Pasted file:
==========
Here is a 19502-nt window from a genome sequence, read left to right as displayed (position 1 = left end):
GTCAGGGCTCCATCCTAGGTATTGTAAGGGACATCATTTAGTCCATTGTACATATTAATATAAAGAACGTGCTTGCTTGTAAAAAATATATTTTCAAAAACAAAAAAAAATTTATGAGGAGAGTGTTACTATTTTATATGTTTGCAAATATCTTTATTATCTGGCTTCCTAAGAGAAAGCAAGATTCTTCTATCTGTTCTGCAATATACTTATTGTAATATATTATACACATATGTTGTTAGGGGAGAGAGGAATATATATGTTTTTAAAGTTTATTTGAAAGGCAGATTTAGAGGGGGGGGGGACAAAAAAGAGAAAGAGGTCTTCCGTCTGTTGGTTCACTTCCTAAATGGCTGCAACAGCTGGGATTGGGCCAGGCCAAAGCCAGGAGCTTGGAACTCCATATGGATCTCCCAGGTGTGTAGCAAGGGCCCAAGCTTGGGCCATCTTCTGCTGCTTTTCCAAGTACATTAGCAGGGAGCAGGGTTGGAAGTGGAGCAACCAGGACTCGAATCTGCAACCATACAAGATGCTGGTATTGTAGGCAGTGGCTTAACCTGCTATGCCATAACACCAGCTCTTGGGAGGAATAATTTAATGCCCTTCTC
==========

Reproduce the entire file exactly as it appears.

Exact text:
Here is a 19502-nt window from a genome sequence, read left to right as displayed (position 1 = left end):
GTCAGGGCTCCATCCTAGGTATTGTAAGGGACATCATTTAGTCCATTGTACATATTAATATAAAGAACGTGCTTGCTTGTAAAAAATATATTTTCAAAAACAAAAAAAAATTTATGAGGAGAGTGTTACTATTTTATATGTTTGCAAATATCTTTATTATCTGGCTTCCTAAGAGAAAGCAAGATTCTTCTATCTGTTCTGCAATATACTTATTGTAATATATTATACACATATGTTGTTAGGGGAGAGAGGAATATATATGTTTTTAAAGTTTATTTGAAAGGCAGATTTAGAGGGGGGGGGGACAAAAAAGAGAAAGAGGTCTTCCGTCTGTTGGTTCACTTCCTAAATGGCTGCAACAGCTGGGATTGGGCCAGGCCAAAGCCAGGAGCTTGGAACTCCATATGGATCTCCCAGGTGTGTAGCAAGGGCCCAAGCTTGGGCCATCTTCTGCTGCTTTTCCAAGTACATTAGCAGGGAGCAGGGTTGGAAGTGGAGCAACCAGGACTCGAATCTGCAACCATACAAGATGCTGGTATTGTAGGCAGTGGCTTAACCTGCTATGCCATAACACCAGCTCTTGGGAGGAATAATTTAATGCCCTTCTC